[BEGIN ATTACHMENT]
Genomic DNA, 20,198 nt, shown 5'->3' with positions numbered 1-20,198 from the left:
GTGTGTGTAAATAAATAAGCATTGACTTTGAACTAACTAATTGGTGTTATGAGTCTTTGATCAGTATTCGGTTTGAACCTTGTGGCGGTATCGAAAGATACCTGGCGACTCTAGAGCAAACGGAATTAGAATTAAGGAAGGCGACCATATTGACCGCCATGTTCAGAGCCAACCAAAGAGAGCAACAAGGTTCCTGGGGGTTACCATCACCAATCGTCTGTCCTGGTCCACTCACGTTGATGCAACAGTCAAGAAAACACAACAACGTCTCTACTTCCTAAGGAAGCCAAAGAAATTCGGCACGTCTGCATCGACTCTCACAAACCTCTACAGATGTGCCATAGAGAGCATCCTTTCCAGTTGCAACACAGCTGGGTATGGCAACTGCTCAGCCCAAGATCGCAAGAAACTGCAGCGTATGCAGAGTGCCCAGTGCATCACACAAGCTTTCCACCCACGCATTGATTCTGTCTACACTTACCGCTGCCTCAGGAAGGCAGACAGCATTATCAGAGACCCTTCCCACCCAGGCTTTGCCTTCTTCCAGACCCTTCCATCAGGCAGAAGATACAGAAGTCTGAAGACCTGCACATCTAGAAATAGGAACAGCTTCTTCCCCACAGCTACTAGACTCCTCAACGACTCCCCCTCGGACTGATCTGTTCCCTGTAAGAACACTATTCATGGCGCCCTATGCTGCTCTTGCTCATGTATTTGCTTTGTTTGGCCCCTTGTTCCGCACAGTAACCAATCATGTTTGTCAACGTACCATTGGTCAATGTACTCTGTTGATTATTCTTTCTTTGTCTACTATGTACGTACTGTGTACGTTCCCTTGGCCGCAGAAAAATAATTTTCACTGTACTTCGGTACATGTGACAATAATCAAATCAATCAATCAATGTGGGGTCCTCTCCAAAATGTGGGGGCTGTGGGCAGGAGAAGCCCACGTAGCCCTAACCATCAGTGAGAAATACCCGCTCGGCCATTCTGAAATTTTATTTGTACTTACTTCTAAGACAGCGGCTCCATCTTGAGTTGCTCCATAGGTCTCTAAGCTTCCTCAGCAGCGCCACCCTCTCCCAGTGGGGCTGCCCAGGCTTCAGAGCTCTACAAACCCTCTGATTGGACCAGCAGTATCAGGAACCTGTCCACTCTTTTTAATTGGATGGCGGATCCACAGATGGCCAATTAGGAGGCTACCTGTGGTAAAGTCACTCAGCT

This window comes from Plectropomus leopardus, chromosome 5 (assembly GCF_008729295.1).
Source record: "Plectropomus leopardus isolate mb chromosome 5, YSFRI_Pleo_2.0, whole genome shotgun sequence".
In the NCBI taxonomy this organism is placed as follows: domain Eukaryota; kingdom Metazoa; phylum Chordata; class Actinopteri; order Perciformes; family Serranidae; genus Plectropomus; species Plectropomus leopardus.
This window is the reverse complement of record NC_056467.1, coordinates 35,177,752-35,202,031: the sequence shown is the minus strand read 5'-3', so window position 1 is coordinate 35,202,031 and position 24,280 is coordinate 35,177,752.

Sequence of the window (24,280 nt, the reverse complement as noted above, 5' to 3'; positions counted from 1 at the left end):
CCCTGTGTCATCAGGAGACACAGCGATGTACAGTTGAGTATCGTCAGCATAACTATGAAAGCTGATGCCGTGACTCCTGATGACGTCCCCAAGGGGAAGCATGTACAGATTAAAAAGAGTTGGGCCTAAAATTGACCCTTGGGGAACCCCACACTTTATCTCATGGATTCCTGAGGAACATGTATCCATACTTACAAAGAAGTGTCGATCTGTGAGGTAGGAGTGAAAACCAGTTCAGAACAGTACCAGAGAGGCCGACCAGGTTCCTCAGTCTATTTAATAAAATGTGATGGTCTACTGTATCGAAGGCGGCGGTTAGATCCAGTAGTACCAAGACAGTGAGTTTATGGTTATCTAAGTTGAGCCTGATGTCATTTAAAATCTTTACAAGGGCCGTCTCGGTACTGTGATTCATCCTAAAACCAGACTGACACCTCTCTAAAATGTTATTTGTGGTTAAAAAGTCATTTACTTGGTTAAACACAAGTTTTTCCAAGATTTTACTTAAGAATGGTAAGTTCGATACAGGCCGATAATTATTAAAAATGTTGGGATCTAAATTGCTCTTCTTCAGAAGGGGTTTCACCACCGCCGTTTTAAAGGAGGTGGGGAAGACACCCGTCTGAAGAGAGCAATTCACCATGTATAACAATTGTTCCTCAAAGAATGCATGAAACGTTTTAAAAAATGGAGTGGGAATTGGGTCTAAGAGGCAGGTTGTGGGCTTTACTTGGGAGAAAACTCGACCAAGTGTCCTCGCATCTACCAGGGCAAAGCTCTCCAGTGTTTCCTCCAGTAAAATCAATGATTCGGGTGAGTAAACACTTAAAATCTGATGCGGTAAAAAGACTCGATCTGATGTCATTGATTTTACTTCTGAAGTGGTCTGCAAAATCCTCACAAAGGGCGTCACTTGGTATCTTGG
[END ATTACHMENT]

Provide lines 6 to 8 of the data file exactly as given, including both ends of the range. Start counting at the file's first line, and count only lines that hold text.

This window is the reverse complement of record NC_056467.1, coordinates 35,177,752-35,202,031: the sequence shown is the minus strand read 5'-3', so window position 1 is coordinate 35,202,031 and position 24,280 is coordinate 35,177,752.

Sequence of the window (24,280 nt, the reverse complement as noted above, 5' to 3'; positions counted from 1 at the left end):
CCCTGTGTCATCAGGAGACACAGCGATGTACAGTTGAGTATCGTCAGCATAACTATGAAAGCTGATGCCGTGACTCCTGATGACGTCCCCAAGGGGAAGCATGTACAGATTAAAAAGAGTTGGGCCTAAAATTGACCCTTGGGGAACCCCACACTTTATCTCATGGATTCCTGAGGAACATGTATCCATACTTACAAAGAAGTGTCGATCTGTGAGGTAGGAGTGAAAACCAGTTCAGAACAGTACCAGAGAGGCCGACCAGGTTCCTCAGTCTATTTAATAAAATGTGATGGTCTACTGTATCGAAGGCGGCGGTTAGATCCAGTAGTACCAAGACAGTGAGTTTATGGTTATCTAAGTTGAGCCTGATGTCATTTAAAATCTTTACAAGGGCCGTCTCGGTACTGTGATTCATCCTAAAACCAGACTGACACCTCTCTAAAATGTTATTTGTGGTTAAAAAGTCATTTACTTGGTTAAACACAAGTTTTTCCAAGATTTTACTTAAGAATGGTAAGTTCGATACAGGCCGATAATTATTAAAAATGTTGGGATCTAAATTGCTCTTCTTCAGAAGGGGTTTCACCACCGCCGTTTTAAAGGAGGTGGGGAAGACACCCGTCTGAAGAGAGCAATTCACCATGTATAACAATTGTTCCTCAAAGAATGCATGAAACGTTTTAAAAAATGGAGTGGGAATTGGGTCTAAGAGGCAGGTTGTGGGCTTTACTTGGGAGAAAACTCGACCAAGTGTCCTCGCATCTACCAGGGCAAAGCTCTCCAGTGTTTCCTCCAGTAAAATCAATGATTCGGGTGAGTAAACACTTAAAATCTGATGCGGTAAAAAGACTCGATCTGATGTCATTGATTTTACTTCTGAAGTGGTCTGCAAAATCCTCACAAAGGGCGTCACTTGGTATCTTGG